This summer, I had an amazing opportunity to work as an intern for the National Weather Service through NOAA. During my 10-week internship, I conducted my own research project under the guidance of the amazing Dr. Peter Roohr and Wendy Marie Thomas. This research worked to evaluate the role of satellite imagery in the forecasting and operational decisions of wildfires, and the project was conducted as a case study into the 2019 Kincade blaze. As an individual studying decision science and applied mathematics through Duke’s Program II curriculum, working with NOAA was a dream come true! Through the internship, I was able to apply my mathematical skills to a qualitative analysis of satellite imagery as well as enhance my decision science skill set by conducting operational research about the emergency responses to the Kincade Fire. My favorite parts of the research included learning about the many different forms of satellite data available to NOAA, NWS, NASA and the US Department of Commerce as well as studying how to cater evacuation policy towards the many diverse populations of America.
Upon completing my project, I had the incredible opportunity to present my research both to NASA officials and the wider NOAA/NWS community. It was fantastic to learn of the strong overlap between the weather and space communities as well as demonstrate my proficiency in mathematical modeling to the NOAA officials including Dr. Uccellini himself! While more than a little nervous to present my work on the final days of my internship, I was excited to learn many of the core partners from all over the administration and Cal Fire had come out to hear my final talk. At the end of the day, it felt more like presenting to family than dauntingly intelligent professionals! Excitingly, I will be presenting my research at the American Meteorological Society’s Annual Conference and have been asked to give my talk to the fire weather section of NOAA that works out on the west coast. I’m also seeking publication of my final research paper during the Fall of 2020.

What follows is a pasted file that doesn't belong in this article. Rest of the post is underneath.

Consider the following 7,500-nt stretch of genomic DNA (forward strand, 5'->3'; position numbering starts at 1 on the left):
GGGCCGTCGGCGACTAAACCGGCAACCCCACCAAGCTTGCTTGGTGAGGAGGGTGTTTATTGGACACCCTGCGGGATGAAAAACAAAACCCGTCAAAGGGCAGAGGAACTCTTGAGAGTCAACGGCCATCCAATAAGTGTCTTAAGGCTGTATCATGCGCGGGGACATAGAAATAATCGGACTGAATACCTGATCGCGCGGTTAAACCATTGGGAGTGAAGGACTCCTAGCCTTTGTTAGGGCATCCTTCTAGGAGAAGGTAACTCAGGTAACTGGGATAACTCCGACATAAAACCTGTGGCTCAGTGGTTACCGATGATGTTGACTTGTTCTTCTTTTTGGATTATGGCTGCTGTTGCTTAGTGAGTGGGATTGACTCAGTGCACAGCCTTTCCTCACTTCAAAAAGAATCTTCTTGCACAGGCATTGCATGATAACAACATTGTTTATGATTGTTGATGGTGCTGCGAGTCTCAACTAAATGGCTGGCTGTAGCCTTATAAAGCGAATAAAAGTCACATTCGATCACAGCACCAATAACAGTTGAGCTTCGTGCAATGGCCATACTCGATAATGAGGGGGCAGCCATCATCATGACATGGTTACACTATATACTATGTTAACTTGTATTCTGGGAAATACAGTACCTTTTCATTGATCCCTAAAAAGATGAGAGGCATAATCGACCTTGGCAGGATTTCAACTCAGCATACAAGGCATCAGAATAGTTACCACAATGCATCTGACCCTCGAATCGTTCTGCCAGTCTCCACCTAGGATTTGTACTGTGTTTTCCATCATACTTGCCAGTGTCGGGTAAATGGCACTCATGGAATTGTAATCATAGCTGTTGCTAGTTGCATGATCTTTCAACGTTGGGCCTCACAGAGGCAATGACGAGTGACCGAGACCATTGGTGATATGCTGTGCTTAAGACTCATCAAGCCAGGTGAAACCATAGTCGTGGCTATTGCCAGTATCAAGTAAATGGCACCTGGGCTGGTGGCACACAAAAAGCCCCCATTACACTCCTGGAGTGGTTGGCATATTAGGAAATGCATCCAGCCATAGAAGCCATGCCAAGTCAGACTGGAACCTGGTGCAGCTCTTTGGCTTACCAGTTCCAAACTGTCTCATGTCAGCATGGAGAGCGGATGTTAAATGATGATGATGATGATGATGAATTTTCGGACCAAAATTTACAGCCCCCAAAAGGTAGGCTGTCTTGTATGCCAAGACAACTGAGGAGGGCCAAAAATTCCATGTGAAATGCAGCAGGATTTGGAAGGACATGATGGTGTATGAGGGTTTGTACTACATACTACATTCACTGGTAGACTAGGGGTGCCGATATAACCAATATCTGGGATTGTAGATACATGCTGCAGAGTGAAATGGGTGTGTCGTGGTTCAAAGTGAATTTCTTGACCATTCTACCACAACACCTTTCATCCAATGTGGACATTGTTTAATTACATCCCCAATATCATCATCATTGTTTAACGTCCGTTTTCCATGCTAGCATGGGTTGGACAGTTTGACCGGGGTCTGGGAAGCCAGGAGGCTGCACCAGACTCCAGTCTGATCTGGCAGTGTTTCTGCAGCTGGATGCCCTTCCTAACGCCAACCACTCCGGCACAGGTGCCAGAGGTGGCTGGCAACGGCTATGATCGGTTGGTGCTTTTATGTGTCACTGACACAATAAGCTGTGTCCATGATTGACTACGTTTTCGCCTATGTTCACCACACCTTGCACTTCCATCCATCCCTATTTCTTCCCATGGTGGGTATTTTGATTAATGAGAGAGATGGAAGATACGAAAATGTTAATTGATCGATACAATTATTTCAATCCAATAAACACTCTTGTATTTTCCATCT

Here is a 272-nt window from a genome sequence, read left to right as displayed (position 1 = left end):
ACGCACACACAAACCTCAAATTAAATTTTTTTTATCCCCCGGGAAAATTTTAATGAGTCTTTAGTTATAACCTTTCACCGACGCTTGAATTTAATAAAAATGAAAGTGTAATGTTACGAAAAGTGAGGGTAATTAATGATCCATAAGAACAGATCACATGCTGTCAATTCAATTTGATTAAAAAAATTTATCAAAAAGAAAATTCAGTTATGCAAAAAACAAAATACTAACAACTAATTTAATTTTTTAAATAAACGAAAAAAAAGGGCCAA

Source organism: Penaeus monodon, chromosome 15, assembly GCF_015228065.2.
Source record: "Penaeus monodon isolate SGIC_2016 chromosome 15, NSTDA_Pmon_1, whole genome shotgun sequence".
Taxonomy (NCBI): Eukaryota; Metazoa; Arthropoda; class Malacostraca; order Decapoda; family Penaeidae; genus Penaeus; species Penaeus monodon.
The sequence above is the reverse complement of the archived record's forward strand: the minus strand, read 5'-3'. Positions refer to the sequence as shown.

Looking back on my career at Duke, I got interested in government service due to a deep desire to save lives and improve the country I grew up in. My internship with NOAA taught me that my skills in applied mathematics and operations research, while previously catered towards defense, could find an even stronger home in emergency management and crisis relief efforts. I adore the idea of mathematics and decision science being used not only to improve the way our nation recovers from natural disasters but also save the lives of the American public. I’m so honored to have worked on such an influential project. The idea that my work and research could contribute to saving the lives of wildfire victims on the west coast is something I am so humbled to have experienced. I cannot thank SPIRE enough for making this opportunity a possibility for me!